1) Neighborhood crime rates, both actual published and perceived;

2) A blighted neighborhood where the residents don't care about the upkeep of it;

3) Nuisance neighbors who frequently throw loud parties, "share" loud music booming from their car stereos, constantly having a lot of people coming and going, that sort of thing.
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Old 04-22-2013, 11:30 AM   #5
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I'd have to agree it's largely 'in the eye of the beholder.' I've lived around Chicago for the past 20 years, and it's described as seriously 'unsafe' from time to time. Last year it was widely reported Chicago had 'a record murder rate.' But like any big city, there are (large) perfectly safe areas, and other areas unfortunately I simply would not go to at night if at all. I've been in Chicago at all hours, without any fear of being victimized. I am sure the same can be said of every major, or even medium sized city to some extent.

We think we'd like to try an urban setting on our next move, but most people still seem to prefer suburban, and others like rural. We like being in or near major cities, but we know lots of people who love very small towns where everyone knows everyone. Different strokes...
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Old 04-22-2013, 11:43 AM   #6
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Crime stats are all that contribute to making neighborhood good or bad. All sorts of other factors contribute. And, as others point out, a lot of this is in the mind of the beholder. I like living in urban centers which lots of others abhor because of perceived crime. I watch Breaking Bad and assume the boonies are full of meth labs.
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Old 04-22-2013, 11:53 AM   #7
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We think we'd like to try an urban setting on our next move, but most people still seem to prefer suburban, and others like rural. We like being in or near major cities, but we know lots of people who love very small towns where everyone knows everyone. Different strokes...
To me, the noise of urban settings is pretty much a deal-breaker. In reality I'd love to live in the impossible: A quiet, safe and walkable neighborhood where you don't need a car -- that is affordable.

Quiet, walkable, affordable.... pick any two...

So as a result, it's a matter of making compromises and deciding on which of these factors can "give" the most.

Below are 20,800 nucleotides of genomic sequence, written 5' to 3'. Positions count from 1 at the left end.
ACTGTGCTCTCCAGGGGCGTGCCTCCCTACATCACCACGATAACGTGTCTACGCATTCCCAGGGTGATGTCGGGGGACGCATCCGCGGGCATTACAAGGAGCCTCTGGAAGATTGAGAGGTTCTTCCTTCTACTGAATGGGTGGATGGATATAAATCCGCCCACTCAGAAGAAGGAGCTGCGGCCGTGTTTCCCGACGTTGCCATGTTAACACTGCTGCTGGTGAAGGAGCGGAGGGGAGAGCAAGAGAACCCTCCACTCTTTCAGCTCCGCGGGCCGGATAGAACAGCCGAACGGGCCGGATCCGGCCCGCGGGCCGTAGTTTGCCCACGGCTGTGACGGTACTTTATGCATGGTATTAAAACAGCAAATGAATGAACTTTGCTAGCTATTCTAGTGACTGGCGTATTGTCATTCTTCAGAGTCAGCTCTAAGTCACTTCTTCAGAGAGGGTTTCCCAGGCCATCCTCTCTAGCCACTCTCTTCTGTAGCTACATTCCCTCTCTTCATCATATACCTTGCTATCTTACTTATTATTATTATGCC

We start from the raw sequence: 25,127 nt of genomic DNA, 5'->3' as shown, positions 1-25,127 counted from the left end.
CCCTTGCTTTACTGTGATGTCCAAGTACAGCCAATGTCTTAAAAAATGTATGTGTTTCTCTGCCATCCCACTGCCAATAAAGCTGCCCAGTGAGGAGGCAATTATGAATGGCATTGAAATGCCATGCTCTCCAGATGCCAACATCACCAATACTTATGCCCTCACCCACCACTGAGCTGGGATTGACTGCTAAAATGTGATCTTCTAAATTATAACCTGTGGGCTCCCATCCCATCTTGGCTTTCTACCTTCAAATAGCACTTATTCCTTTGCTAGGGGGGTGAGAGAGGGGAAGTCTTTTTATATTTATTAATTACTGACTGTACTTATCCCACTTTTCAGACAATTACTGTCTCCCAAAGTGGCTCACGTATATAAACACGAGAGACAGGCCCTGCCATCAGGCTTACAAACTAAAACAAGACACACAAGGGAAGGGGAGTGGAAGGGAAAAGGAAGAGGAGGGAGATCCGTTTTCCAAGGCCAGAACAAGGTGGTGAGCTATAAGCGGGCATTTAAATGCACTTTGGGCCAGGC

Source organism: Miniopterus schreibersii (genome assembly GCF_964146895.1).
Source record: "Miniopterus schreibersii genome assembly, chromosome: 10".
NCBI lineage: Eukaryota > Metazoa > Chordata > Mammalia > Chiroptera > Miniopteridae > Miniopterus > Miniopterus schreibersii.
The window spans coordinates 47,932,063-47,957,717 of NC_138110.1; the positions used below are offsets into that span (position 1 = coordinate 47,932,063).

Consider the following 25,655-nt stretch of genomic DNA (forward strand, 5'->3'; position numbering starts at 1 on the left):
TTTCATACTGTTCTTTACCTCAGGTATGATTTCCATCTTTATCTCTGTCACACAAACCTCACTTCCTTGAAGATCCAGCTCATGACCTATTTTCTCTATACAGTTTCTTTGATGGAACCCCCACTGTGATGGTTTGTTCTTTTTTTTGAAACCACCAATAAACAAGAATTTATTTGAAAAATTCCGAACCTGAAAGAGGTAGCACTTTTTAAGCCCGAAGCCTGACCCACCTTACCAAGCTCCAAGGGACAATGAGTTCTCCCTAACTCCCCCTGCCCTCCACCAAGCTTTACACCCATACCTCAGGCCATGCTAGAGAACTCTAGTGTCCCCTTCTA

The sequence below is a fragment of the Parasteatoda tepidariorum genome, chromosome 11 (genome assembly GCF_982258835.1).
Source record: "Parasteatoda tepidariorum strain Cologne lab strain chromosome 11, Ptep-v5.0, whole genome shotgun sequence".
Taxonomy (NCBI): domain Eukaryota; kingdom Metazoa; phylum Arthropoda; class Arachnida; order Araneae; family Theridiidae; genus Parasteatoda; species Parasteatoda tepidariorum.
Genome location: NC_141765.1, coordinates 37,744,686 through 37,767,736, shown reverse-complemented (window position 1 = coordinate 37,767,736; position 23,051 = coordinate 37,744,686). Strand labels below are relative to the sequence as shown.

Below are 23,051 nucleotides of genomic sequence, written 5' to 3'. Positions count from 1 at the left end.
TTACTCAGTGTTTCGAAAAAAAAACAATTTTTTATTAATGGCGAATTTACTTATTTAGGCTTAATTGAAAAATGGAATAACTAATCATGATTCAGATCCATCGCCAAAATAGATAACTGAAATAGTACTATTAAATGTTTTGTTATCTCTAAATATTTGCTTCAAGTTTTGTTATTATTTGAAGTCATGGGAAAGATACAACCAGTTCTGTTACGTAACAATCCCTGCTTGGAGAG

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Old 04-22-2013, 11:54 AM   #8
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IMHO- A "good" neighborhood is where you fit in. One man's paradise can be another's purgatory. Like living in a planned golf community if you have no interest in the game. Or living in an upscale 'keeping up with the Joneses' area where everyone spends their last dime chasing status symbols when you have more simple tastes (& perhaps more $$ ).

Agree 100% FBI Stats do not tell the story on crime, if only because reporting from police agencies is voluntary (thus inconsistent). Perception of crime seems worse when it is higher than where someone lived before, or commonly involves random innocent victims.
Agree. Fit is the key.

Smal towns tend to have less crime, downside is everbody knows everybody else's business or at least tries to. OTOH for major league entertainment of any sort be it music, opera or sports a good bit of travel is involved to the various venues.

For muggers and thieves a good neighborhood is full of easy targets.
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Old 04-22-2013, 12:05 PM   #9
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To me, the noise of urban settings is pretty much a deal-breaker. In reality I'd love to live in the impossible: A quiet, safe and walkable neighborhood where you don't need a car -- that is affordable.

Quiet, walkable, affordable.... pick any two...
'zactly! We've never lived anywhere except suburbs for our entire lives, so we hope to rent in an urban area for a year first. Who knows, we may find we hate it...
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Old 04-22-2013, 12:23 PM   #10